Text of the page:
Although the patient is obese and uses oral contraceptives, the development of a basilar artery occlusion is still highly unusual at such a young age. This could indicate another contributing factor at play. The patient began taking weight loss supplementation a few weeks before onset of symptoms. Supplements are not regulated by the Food and Drug Administration and may cause a variety of medical illnesses. Specifically, the components of the supplement may not be safe and may not be in the quantity that is listed. Weight loss supplements, in particular, have been shown to be dangerous. In a case study published in Hindawi journal, the weight loss supplement 3,3'-diindolylmethane was shown to have potentially caused a pulmonary embolism and deep vein thrombosis in a 65-year-old male [7].

Along with estrogen-like compounds, weight loss supplements often have stimulants. Ephedrine, a potent stimulant, was used as a weight loss substance for many years before being banned because of an association with sudden death. A related compound, synephrine, is still being used. These substances can cause atrial fibrillation which can increase the risk of stroke [8]. A mural thrombus can develop in the atria due to incomplete atrial contraction. A clot can then dislodge and make its way into the systemic circulation causing an ischemic stroke. Though atrial fibrillation was not captured on electrocardiogram, the patient did have a prolonged QTc interval. Recent research has shown that prolonged QTc can predispose patients to developing atrial fibrillation [9]. Furthermore, when controlling for comorbidities such as hypertension and atrial fibrillation, QTc is associated with an increased risk of ischemic stroke. This suggests that QTc could be an early marker of atherosclerotic disease [10].


We describe a 36-year-old female with no past medical history who suffered a thrombotic basilar artery occlusion despite minimal risk factors. Patients with basilar artery occlusion can experience significant recovery following reperfusion therapy, but delay in presentation to the emergency department and diagnosis of basilar artery occlusion is a barrier to care. The symptoms of basilar artery occlusion are varied in both severity and character, possibly contributing to the delay in diagnosis and treatment.


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  2. Burns JD, Rindler RS, Carr C, et al.: Delay in diagnosis of basilar artery stroke. Neurocrit Care. 2016, 24:172-179. 10.1007/s12028-015-0211-0
  3. Lindsberg PJ, Mattle HP: Therapy of basilar artery occlusion: a systematic analysis comparing intra-arterial and intravenous thrombolysis. Stroke. 2006, 37:922-928. 10.1161/01.STR.0000202582.29510.6b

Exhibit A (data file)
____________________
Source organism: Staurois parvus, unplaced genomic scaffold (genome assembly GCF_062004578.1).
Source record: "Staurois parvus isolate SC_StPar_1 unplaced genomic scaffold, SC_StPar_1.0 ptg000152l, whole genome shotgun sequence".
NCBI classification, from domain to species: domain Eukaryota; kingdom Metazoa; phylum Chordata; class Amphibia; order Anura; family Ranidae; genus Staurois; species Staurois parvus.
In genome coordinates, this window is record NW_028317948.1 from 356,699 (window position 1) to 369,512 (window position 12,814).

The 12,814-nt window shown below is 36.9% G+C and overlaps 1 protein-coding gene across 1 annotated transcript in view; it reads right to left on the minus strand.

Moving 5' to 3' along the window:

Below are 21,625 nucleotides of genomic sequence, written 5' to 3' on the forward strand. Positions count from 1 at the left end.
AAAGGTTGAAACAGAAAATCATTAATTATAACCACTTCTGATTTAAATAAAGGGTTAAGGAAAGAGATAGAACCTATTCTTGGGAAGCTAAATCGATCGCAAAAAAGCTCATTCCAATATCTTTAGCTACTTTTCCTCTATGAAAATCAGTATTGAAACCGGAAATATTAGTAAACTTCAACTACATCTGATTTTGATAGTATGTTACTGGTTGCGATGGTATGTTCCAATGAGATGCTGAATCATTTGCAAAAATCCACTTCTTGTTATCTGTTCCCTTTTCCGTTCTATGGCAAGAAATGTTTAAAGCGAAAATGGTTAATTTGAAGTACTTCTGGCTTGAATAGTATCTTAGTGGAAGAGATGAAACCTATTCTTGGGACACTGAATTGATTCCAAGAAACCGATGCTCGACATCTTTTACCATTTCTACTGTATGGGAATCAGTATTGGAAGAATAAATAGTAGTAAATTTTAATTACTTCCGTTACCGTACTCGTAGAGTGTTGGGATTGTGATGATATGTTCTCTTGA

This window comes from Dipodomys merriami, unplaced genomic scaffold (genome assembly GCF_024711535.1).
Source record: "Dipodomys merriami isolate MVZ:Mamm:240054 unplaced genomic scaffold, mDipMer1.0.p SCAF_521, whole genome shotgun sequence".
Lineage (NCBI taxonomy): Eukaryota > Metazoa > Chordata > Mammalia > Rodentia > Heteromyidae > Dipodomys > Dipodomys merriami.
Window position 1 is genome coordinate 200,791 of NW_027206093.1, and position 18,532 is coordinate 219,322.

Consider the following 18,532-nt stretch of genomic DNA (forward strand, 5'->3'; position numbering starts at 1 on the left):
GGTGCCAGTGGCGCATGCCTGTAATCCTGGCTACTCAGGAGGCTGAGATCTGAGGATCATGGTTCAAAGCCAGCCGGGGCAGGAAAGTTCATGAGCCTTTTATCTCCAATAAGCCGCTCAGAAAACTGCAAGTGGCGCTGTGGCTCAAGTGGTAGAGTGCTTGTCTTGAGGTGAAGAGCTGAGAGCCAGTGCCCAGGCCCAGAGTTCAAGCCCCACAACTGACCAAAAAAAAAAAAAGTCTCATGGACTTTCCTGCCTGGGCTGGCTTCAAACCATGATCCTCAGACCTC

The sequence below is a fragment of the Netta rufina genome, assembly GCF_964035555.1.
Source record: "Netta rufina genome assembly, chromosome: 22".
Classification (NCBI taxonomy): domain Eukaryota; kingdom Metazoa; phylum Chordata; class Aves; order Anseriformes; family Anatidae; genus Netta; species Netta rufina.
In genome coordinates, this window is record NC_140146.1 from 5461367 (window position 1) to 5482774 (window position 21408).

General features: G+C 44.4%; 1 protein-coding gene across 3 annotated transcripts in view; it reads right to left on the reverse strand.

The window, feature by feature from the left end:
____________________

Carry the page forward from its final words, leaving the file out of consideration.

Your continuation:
4. Mitchell AB, Cole JW, McArdle PF, et al.: Obesity increases risk of ischemic stroke in young adults. Stroke. 2015, 46:1690-1692. 10.1161/STROKEAHA.115.008940
  5. Chen R, Ovbiagele B, Feng W: Diabetes and stroke: epidemiology, pathophysiology, pharmaceuticals and outcomes. Am J Med Sci. 2016, 351:380-386. 10.1016/j.amjms.2016.01.011
  6. Roach RE, Helmerhorst FM, Lijfering WM, Stijnen T, Algra A, Dekkers OM: Combined oral contraceptives: the risk of myocardial infarction and ischemic stroke. Cochrane Database Syst Rev. 2015, 8:CD11054. 10.1002/14651858.CD011054.pub2
  7. Bui PV, Moualla M, Upson DJ: A possible association of diindolylmethane with pulmonary embolism and deep venous thrombosis. Case Rep Med. 2016, 2016:1-4. 10.1155/2016/7527098
  8. Guasch E, Mont L, Sitges M: Mechanisms of atrial fibrillation in athletes: what we know and what we do not know. Neth Heart J. 2018, 26:133-145. 10.1007/s12471-018-1080-x
  9. Mandyam MC, Soliman EZ, Alonso A, et al.: The QT interval and risk of incident atrial fibrillation. Heart Rhythm. 2013, 10:1562-1568. 10.1016/j.hrthm.2013.07.023
  10. Soliman EZ, Howard G, Cushman M, et al.: Prolongation of QTc and risk of stroke: the REGARDS (REasons for Geographic and Racial Differences in Stroke) study. J Am Coll Cardiol. 2012, 59:1460-1467. 10.1016/j.jacc.2012.01.025
Case report

A Case Report of Basilar Artery Occlusion in a Healthy 36-Year-Old Female

Author Information

Carl E. Rhodes Corresponding Author

Emergency Medicine, Midwestern University Chicago College of Osteopathic Medicine, Chicago, USA

Thomas Kelleher

Neurology, Midwestern University Chicago College of Osteopathic Medicine, Chicago, USA

Cherian I. Plamoottil

Emergency Medicine, Osceola Regional Medical Center, Orlando, USA

Ethics Statement and Conflict of Interest Disclosures

Human subjects: Consent was obtained by all participants in this study. Conflicts of interest: In compliance with the ICMJE uniform disclosure form, all authors declare the following: Payment/services info: All authors have declared that no financial support was received from any organization for the submitted work. Financial relationships: All authors have declared that they have no financial relationships at present or within the previous three years with any organizations that might have an interest in the submitted work. Other relationships: All authors have declared that there are no other relationships or activities that could appear to have influenced the submitted work.

Case report

A Case Report of Basilar Artery Occlusion in a Healthy 36-Year-Old Female